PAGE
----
By: Mariam Khan
It’s no secret that finding and keeping top talent is crucial to a company’s success. After all, an organization’s strength is determined by the combined abilities of its workforce. So, how do you find and retain top talent? Together we have lived and worked through a uniquely challenging time in human history. The coronavirus pandemic has changed – and will continue to change – our behaviours, values, and the way we work. It is reported that 2.2 million adults are considering a career change in 2021 – almost a quarter of the workforce. This report underlines how critical excellent talent management is for businesses. If organisations wish to remain in step with evolving employee attitudes, they must get serious about how they attract and retain top talent.
Having purpose at work is something too often overlooked by management. Employees want to feel as if the work they do is making a positive contribution to society. The pursuit of purpose is especially true of millennial talent (more than half of the global workforce). 83% of millennials say that they would remain loyal to a company committed to corporate social responsibility. Understanding why a business exists and communicating this to employees is crucial. A clear and definitive value proposition means more than almost any employee perks you could offer.
A focus on purpose and value should extend to employee incentives. Staff parties, free coffee, and discounted gym memberships might have been tempting before the pandemic. But now, they just won’t cut it. Employees are increasingly seeking peace of mind over perks. Creating a positive company culture, investing in career transformation, and providing employees with learning opportunities to be competitive, and you’ll have empowered workforce.
More than half of employees told McKinsey & Company that they want more flexible working, with mental health being their top priority. Cary Cooper, the author of Flexible Work, adds that support with finances and personal development opportunities will be critical post-COVID. Companies should develop a suite of employee incentives that offer genuine value and address these concerns. Perks are no longer a quirky recruitment technique. They are an essential consideration for attracting new talent – and keeping current employees happy.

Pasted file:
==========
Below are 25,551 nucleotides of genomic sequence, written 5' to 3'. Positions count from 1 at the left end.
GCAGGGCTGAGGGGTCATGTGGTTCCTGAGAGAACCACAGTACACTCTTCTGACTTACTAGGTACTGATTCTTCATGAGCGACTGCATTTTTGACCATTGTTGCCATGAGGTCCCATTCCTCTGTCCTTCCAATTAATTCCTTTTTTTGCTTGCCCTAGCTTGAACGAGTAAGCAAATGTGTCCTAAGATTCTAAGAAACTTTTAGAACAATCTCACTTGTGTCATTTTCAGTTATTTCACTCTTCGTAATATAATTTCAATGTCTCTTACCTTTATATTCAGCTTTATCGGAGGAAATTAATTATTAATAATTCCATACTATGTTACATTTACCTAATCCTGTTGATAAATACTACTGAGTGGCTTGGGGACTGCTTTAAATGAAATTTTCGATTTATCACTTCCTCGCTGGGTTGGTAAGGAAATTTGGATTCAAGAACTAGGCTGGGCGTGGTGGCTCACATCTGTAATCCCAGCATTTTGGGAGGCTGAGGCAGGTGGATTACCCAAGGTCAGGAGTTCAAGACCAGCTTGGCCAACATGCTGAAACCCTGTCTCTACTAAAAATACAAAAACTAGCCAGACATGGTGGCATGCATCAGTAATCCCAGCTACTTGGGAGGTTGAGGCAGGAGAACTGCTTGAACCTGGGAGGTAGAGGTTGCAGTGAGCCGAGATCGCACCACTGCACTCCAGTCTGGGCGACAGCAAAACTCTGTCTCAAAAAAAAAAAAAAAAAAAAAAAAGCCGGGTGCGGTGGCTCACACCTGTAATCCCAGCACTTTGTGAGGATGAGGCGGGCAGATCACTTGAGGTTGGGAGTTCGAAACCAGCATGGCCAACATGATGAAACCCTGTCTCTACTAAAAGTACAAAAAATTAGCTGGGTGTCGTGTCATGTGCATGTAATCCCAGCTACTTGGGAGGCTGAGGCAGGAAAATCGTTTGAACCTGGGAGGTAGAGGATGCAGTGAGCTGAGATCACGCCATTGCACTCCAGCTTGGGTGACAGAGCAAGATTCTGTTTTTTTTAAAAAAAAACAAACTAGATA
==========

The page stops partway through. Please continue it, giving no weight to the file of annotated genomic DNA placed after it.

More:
Three-quarters of candidates said that their perception of an organisation is affected by the recruitment process. Even if your business is attractive to new talent, an unsatisfactory interview or onboarding experience could mean they choose to work elsewhere. Organisations should ‘think like an employee’ when developing a recruitment pipeline. This means publishing definitive job descriptions and sharing how applications are assessed. It means offering flexible interview options and understanding that candidates have different access requirements. And, yes, it means sharing the salary for each role. Saying that compensation is ‘competitive’ is no longer enough for applicants. If a wage is genuinely competitive, it does not need to remain a secret.
Above all, employee retention means businesses must adapt to their current workforce and respond to the changing needs of new talent. In this new world of work, while employers scramble to innovate, research by Sideways6 revealed that 82% of workers already have ideas for how their company could improve. The solution to maintaining an attractive workplace culture is at your fingertips. The answers exist within your current workforce. Think like an employee and listen to your workers. Only then can you cultivate a purposeful, value-driven environment that benefits new hires and existing staff alike.
The writer is the Founder/CEO of MK Coaching and currently working with The Dayspring as Bureau Chief-Washington, DC. She can be reached at [email protected]